By Thomas J. Botzman, Ph.D.
President of Misericordia University
Iconic American writer Mark Twain might have been able to identify with higher education if it was a living, breathing thing. After all, reports of its demise and ultimately, its death, have been greatly exaggerated by far too many sources to mention.
Since 2008, Moody’s – one of the largest credit rating agencies – has doubled the number of ratings downgrades in the industry. Many colleges and universities are failing to attract enough students to fill their classrooms. And Harvard University Business School Professor Clayton Christensen predicts about half of the nation’s nearly 4,000 institutions will fail in the next 15 years due to technological upheaval.
There is no doubt that higher education is changing. Responsible leaders at our colleges and universities understand that and are adapting to it. We know that technology is changing the way courses are delivered and credits are earned. Demographics also weigh on us as fewer students are graduating from high schools across the country and matriculating to our institutions. Add in reduced or flat federal and state support for a college degree, and you can see the sources of this gloom and doom.
If all this rings true, however, why aren’t we just giving up? Why aren’t students just logging on to their computers to get educated? Why are our colleges and universities in northeastern Pennsylvania and elsewhere succeeding rather than failing as business entities?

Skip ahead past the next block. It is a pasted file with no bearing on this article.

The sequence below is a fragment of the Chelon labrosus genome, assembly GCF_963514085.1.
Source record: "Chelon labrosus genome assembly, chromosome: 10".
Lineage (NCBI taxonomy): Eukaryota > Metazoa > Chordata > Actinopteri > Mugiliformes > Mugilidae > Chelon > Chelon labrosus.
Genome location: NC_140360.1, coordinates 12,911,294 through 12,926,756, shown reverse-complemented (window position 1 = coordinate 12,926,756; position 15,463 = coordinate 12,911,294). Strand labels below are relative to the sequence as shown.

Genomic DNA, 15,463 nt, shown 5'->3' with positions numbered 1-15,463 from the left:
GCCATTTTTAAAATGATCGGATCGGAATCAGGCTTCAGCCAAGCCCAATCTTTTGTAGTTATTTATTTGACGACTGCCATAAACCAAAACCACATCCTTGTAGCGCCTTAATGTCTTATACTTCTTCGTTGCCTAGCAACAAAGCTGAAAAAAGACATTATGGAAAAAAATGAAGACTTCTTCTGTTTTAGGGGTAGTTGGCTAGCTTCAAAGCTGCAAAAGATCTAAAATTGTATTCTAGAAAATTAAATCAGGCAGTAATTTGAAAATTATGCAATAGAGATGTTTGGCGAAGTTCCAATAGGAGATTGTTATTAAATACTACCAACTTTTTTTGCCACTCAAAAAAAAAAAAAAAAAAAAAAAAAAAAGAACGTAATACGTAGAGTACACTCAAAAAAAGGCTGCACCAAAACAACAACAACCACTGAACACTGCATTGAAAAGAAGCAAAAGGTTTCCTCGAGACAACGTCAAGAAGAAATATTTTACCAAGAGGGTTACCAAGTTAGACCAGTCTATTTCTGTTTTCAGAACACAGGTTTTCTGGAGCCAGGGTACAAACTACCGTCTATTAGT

Higher education institutions are designed to get old, and remain vibrant and healthy. At Misericordia University, for example, we are celebrating our 90th anniversary. Unlike most other forms of business, we are designed to live very long lives. Professors take a long-term approach in designing curriculum and research agendas, often forgoing projects that may be topical today and gone tomorrow. They work to educate a student for four years and then to provide them the basis for lifelong learning as a graduate.
Higher education, then, is not “consumed” for only four years, and our liberal arts and science base is not a fad, but rather a foundation for success beyond the college years. The investments of time, talent and treasure in an education last a lifetime. In financial terms, a student is buying a “bond with dividends” that last throughout a career.
Colleges and universities boast human capital that is the envy of many other industries. Our intellectual property is developed and enhanced by experts in teaching, research and service. While others protect their property with patents and trademarks, we share it with others – even competitors – to develop it further and to make it sharper.
Higher education institutions add to the economic, social and cultural vitality of a region. There will always be a need for education to serve as the gateway to responsible citizenship and careers. Local school systems across the country are providing a steady stream of young and ambitious talent who will shape our collective future. Higher education is the gateway to licensure in many professional fields, especially in the field of health care that has become an economic driver for our region.
Our nation and our collective futures are tied to higher education. The need for education is not going to end simply because time passes and we become more educated and more technologically advanced.